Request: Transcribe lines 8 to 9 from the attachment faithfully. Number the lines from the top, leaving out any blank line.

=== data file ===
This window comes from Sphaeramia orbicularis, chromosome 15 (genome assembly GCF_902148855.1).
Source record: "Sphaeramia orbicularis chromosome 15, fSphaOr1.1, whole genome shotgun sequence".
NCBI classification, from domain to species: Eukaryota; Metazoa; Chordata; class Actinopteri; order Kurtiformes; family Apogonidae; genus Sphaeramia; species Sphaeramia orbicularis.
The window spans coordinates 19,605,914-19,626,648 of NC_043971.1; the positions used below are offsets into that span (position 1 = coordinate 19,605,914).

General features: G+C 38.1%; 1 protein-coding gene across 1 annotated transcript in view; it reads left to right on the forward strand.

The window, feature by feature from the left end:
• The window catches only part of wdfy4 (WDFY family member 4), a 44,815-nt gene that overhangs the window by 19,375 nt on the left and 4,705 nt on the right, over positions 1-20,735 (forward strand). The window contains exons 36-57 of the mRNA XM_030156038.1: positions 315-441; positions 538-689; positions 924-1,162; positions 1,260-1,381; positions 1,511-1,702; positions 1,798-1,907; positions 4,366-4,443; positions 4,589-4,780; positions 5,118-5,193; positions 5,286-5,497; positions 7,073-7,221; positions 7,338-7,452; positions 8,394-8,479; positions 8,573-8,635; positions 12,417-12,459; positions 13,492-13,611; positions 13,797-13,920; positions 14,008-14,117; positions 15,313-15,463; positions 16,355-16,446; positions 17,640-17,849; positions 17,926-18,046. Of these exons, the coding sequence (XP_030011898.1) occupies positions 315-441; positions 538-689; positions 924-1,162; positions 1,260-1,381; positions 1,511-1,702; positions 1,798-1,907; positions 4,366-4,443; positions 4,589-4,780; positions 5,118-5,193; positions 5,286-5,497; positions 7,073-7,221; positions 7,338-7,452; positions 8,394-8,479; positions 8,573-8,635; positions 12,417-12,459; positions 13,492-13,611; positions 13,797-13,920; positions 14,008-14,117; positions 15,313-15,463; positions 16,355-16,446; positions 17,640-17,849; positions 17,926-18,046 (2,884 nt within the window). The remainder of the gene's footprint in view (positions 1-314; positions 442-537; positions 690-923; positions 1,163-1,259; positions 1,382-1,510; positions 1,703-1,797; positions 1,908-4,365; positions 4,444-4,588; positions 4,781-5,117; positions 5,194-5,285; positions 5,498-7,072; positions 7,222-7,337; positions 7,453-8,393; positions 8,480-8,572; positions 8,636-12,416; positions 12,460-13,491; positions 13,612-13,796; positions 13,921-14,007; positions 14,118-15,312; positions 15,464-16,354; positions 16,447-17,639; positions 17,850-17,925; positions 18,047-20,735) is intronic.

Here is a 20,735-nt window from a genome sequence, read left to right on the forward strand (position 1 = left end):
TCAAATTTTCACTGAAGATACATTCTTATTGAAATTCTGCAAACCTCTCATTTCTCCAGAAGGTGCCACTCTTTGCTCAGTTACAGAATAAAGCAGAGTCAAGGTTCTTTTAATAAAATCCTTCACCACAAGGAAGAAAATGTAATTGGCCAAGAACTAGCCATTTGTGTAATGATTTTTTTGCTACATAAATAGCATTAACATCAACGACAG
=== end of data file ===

Here is a 20,735-nt window from a genome sequence, read left to right on the forward strand (position 1 = left end):
TCAAATTTTCACTGAAGATACATTCTTATTGAAATTCTGCAAACCTCTCATTTCTCCAGAAGGTGCCACTCTTTGCTCAGTTACAGAATAAAGCAGAGTCAAGGTTCTTTTAATAAAATCCTTCACCACAAGGAAGAAAATGTAATTGGCCAAGAACTAGCCATTTGTGTAATGATTTTTTTGCTACATAAATAGCATTAACATCAACGACAG